This FAQ is from the National Coalition for Homeless Veterans. Their goal is to end homelessness among veterans by shaping public policy, promoting collaboration, and building the capacity of service providers.
Who are homeless veterans?
The U.S. Department of Veterans Affairs (VA) states the nation’s homeless veterans are predominantly male, with roughly five percent being female. The majority of them are single; come from urban areas; and suffer from mental illness, alcohol and/or substance abuse, or co-occurring disorders. About one-third of the adult homeless population are veterans.
Veterans and Home is the topic of our last Our Northwest Home interview. Thom Kokenge speaks with WSU Clinical Professor, Bill Dougherty, a Vietnam era veteran who has worked for the Veteran’s Administration. He specializes in PTSD – post traumatic stress disorder.
When we think of the quintessential Northwest home, the image of a rustic log cabin with cedar shingles and a wood stove may come to mind. It’s the type of home a pioneer would live in. Today on Our Northwest, Sueann Ramella brings us the story of one such home in Coeur D'Alene, Idaho, and the modern day pioneers who built it.
If you build a home of straw, will you end up like the first of the three little pigs – in misadventure? Not anymore. Straw bale homes are sturdy, permanent and have a high insulation value, which helps with energy conservation. In this Our Northwest Home feature, Mary Hawkins learns about building and living off-the-grid in a straw bale home.
May McLean has mastered the art of transition. She has moved 14 times. Her first big move was from Scotland to the United States. She raised two kids in 3 states and every province of Canada except Newfoundland, while her husband worked as a mining engineer. After his death in 1989 she stayed in Louisiana.
For health reasons Mrs. McLean decided it was time to live closer to her son, David, who is an engineering professor at WSU. So she moved into an assisted living community in Pullman, Washington. The move from Louisiana to the Palouse sent shivers up her spine.
(pictured: a sketch of Greg Kessler's new home, now under construction)
Host: Planning to build your dream home? Architect Gregg Kessler says before you do, you must think beyond prevailing notions of “home”, and ask yourself some fundamental questions about what truly matters to you. Mary Hawkins reports in “Our Northwest Home.”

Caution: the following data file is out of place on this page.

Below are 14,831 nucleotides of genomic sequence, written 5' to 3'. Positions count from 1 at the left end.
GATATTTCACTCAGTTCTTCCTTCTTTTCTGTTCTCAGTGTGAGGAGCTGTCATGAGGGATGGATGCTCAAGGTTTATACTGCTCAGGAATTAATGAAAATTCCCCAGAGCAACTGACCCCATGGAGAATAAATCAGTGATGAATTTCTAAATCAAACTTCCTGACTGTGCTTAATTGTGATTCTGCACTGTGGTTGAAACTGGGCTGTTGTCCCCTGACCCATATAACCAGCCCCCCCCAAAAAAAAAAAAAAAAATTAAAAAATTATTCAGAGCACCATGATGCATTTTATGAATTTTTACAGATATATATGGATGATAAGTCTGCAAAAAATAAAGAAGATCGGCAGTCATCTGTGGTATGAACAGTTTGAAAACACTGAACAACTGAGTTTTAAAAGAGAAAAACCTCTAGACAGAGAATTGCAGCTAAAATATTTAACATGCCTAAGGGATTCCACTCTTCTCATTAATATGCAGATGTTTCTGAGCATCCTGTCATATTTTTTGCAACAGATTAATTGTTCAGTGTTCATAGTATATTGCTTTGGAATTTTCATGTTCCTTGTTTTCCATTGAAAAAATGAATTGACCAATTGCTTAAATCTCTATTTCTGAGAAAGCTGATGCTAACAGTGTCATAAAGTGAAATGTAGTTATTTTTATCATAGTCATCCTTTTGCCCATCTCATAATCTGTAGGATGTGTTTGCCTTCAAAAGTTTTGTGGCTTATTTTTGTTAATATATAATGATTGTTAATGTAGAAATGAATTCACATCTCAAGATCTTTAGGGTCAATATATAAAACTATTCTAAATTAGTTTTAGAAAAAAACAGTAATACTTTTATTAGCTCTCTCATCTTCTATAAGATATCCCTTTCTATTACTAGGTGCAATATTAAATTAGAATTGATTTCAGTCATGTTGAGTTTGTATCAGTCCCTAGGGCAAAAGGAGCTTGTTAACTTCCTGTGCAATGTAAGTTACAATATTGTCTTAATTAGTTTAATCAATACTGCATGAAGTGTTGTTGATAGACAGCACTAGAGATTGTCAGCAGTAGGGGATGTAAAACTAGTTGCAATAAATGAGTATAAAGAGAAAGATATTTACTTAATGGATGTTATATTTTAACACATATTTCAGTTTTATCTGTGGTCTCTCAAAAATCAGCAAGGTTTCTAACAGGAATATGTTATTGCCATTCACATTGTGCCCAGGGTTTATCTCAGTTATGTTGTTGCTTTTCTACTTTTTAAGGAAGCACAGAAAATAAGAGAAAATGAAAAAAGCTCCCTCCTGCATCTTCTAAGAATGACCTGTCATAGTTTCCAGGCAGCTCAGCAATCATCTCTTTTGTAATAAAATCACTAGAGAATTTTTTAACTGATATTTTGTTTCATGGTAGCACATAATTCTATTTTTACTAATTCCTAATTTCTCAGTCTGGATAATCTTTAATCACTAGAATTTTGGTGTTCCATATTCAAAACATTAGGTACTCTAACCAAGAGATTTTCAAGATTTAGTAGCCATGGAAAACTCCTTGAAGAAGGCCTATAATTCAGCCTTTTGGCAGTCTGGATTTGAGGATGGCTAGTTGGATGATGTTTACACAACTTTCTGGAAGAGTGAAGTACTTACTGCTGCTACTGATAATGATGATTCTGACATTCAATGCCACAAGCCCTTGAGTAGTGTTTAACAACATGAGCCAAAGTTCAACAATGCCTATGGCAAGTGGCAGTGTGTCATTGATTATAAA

Hawkins: Dream homes are the stuff of everyone’s imagination, according to Greg Kessler. And those notions of home can mislead us into some big homebuilding mistakes.
Above is an architectural rendering of the home. The home includes several internal spaces: two are under the same roof. The rear building that includes the garage (to the right in the above drawing) is detached. Two courtyards figure prominently in the plans. Below is a photo taken on the evening of May 17, 2010 from a different angle than the artist's rendering. The siding isn't complete, nor have the window awnings been built - but the structure is almost complete.
This month we are reporting on “Home.” What is “home”? Is it a place, or a feeling, or is it just a name? The idea of home permeates our language: there’s home town, home coming, home run, home team, phone home, and home on the range. A home is one’s place of residence. Most people associate it with a sense of comfort and belonging. Although I’m a grown man, honestly, when I think about going “home”, I think about going to see my Mom – to the house where I grew up.
Home is central to our sense of security and community.
So, what happens when we lose our homes? I recently spoke with Associate Professor of Sociology, Beth Fussell. Professor Fussell’s research explores how people from New Orleans coped with the loss of their homes and communities after Hurricane Katrina.
The following piece was produced in December of 2005. Since then, Chelan and Douglas counties have continued the fight to reduce homelessness. Here is the updated status on their plan to end homelessness.
 When you think of homelessness ... you probably picture people living on the streets of a big city. In fact, homelessness is also an issue in RURAL places. But often it's not as visible. Correspondent Austin Jenkins recently traveled to Central Washington where Chelan and Douglas counties have teamed-up to reduce rural homelessness.